This is probably my favourite pattern so far, and interestingly both sides of the scarf look the same! (The fact you can see a green on black section, is because I ran out of black cotton weft half way and I just used the rest of my ball of teal silk!)

And finally, I wove the blue stripey one with a blue cotton warp and both the blue cotton again and a blue silk/cotton mix in the weft stripes. I had fun making the silk/cotton stripes wider as the scarf progressed while keeping the straight cotton the same.

There have been two warping crises so far… one where the yarn was too slippery for a 7.5 dpi reed, giving me too open a web, so I’ll try again when my finer reed arrives. (Yes, I’m already buying accessories!)

The other disaster involved black wool and a rather neat little sparkly poly. That was totally a lack of planning prior to my “dressing the loom”!

Thankfully, both “crises” were instructional and the yarns will get put back on the loom at a later date.

The shadowy world of colour and weave

I posted a while back about how you can make patterns when weaving, with nothing more than plain weave and alternating colours in your warp and/or weft, but I gotta say doing it was just a ridiculous amount of fun.

Log cabin was my starting point for the technique called “colour and weave”, where you alternate warp and weft thread colours in a pattern, so when you weave the result is a particular effect. This was weaving heaven! Why? Because the pattern forms on the loom before your eyes.

image of log cabin pattern showing one block of the pattern on the loo
Even with just one pattern block you can see the optical illusion
finished log cabin scarf
Finished scarf

For log cabin you alternate your threads in a pattern of dark-light-dark-light-dark-light and then light-dark-light-dark-light-dark. You can change the size of each block by changing how many times you alternate between dark and light before reversing the order. In my scarf, I used blocks of 6 threads.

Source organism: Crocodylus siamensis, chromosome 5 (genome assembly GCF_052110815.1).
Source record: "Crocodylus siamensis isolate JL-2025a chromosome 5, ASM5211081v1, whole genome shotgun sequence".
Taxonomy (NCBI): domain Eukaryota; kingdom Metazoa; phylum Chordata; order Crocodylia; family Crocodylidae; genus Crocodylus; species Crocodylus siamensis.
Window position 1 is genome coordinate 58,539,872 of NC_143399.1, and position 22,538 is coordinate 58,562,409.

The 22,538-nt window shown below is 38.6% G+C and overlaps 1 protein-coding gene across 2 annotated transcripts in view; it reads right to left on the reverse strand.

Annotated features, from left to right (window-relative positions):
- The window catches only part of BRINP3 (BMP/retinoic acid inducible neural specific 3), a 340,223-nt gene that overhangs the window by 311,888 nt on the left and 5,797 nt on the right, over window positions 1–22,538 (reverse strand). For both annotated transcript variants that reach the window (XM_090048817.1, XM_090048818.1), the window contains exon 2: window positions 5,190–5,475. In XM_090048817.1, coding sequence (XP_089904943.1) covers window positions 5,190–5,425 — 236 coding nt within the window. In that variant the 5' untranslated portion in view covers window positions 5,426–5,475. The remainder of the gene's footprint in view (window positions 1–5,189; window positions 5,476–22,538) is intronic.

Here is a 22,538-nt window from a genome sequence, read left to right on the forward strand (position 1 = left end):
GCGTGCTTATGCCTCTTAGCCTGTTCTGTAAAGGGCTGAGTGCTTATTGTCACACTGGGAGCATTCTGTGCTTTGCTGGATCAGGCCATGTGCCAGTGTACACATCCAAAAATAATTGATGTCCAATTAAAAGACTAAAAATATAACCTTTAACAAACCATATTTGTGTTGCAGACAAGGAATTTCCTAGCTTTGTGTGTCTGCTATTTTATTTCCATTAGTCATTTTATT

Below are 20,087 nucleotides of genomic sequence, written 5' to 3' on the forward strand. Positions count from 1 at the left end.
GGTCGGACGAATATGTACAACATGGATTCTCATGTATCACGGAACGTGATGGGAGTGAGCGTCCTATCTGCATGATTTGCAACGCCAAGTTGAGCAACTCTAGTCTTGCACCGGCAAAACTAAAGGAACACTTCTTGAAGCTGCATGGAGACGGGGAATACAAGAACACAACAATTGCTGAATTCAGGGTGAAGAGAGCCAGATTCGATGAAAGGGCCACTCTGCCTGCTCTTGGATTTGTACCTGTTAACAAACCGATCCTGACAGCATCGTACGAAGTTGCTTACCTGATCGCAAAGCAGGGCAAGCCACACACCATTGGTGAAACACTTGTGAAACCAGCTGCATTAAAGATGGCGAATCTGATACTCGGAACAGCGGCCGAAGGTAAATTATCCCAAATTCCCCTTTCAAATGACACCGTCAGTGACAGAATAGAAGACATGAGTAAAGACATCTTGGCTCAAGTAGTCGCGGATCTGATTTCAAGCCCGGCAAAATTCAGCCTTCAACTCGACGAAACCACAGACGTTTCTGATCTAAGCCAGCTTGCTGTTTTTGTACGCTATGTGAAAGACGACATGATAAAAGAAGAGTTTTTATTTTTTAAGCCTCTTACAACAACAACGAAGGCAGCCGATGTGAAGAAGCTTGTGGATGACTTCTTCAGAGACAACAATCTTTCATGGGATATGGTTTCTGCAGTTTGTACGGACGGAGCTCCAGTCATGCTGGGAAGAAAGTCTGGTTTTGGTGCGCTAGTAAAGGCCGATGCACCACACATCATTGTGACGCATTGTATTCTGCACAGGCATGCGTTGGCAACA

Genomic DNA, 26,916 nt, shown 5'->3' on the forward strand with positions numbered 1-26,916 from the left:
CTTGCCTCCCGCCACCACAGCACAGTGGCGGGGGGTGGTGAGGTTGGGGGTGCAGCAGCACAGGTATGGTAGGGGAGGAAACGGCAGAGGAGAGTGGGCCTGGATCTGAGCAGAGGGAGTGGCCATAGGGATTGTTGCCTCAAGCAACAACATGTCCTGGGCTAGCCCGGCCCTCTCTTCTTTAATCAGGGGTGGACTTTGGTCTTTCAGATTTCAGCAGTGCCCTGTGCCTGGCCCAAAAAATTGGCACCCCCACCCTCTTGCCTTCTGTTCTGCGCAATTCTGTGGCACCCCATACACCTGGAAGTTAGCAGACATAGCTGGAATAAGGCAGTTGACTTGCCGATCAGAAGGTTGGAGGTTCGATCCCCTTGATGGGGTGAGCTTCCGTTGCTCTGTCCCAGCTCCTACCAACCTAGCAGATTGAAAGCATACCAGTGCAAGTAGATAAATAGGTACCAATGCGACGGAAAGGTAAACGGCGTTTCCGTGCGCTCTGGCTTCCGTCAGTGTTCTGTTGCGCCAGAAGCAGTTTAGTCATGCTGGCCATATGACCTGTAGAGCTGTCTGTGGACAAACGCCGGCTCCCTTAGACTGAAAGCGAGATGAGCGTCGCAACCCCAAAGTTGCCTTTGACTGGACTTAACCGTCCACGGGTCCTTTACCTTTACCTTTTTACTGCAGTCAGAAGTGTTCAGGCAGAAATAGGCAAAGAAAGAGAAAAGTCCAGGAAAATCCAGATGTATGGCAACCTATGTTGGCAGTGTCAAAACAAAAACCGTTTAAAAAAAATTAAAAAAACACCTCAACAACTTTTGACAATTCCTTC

I chose B&W for this scarf because the stronger the contrast between the light and dark threads, the more the pattern pops out.

There is a whole class of colour and weave that is given the lovely title of “shadow weave”. Again these are patterns where you alternate colours. and in shadow weave it’s usually a single thread alternation.

Just take a look online for images of these patterns and you’ll find a remarkable range of variation in shadow weave and the other colour and weave effects.

It’s worth noting that some colour and weave effects are done not with plain weave, but with twill – which is the other main weave structure. I’ll come back to those some other time, because it is a big area, just on its own.

Weaving patterns #1 – colour

So, I’ve mentioned plain, or tabby, weave before. Don’t let the term “plain” fool you because you can do a lot with plain weave!

A good place to start when messing about with it, is to use colour. You can have multiple colours in your weft. You can have multiple colours in your warp. You can do both!

Depending on the alternation of colours you will get plaids, tartans, stripes, houndstooth and even some funky optical illusions. For example, here is a pattern called log cabin, which is about the coolest thing I’ve seen in plain weave so far:

image of log cabin weave cloth Doesn’t it look textured and ridiculously complex? It’s not.

All this pattern is, is plain weave done with warp and weft threads that alternate between light and dark colours. Really!

(I’m itching to try it.)

But this is one of the amazing things about weaving; the colours of the warp and the weft mix to make new colours, or to make patterns.

So, just using colour, you can do stripes, strips and checker board patterns. You can do streaks, splotches or gradients using variegated yarns (just like in knitting).

image of shot silk, showing how it changes from one colour to another as the light hits itAnd, while this isn’t a pattern, this cloth shows another result of changing thread colours… Just by having a different coloured warp to weft, you can create wonderful effects like you see in shot silk, where the cloth  changes from one colour to another as the light hits it. (This is my favourite fabric.)

Trust me, there will be a lot more to be said about colour  and colour in patterns at a future point!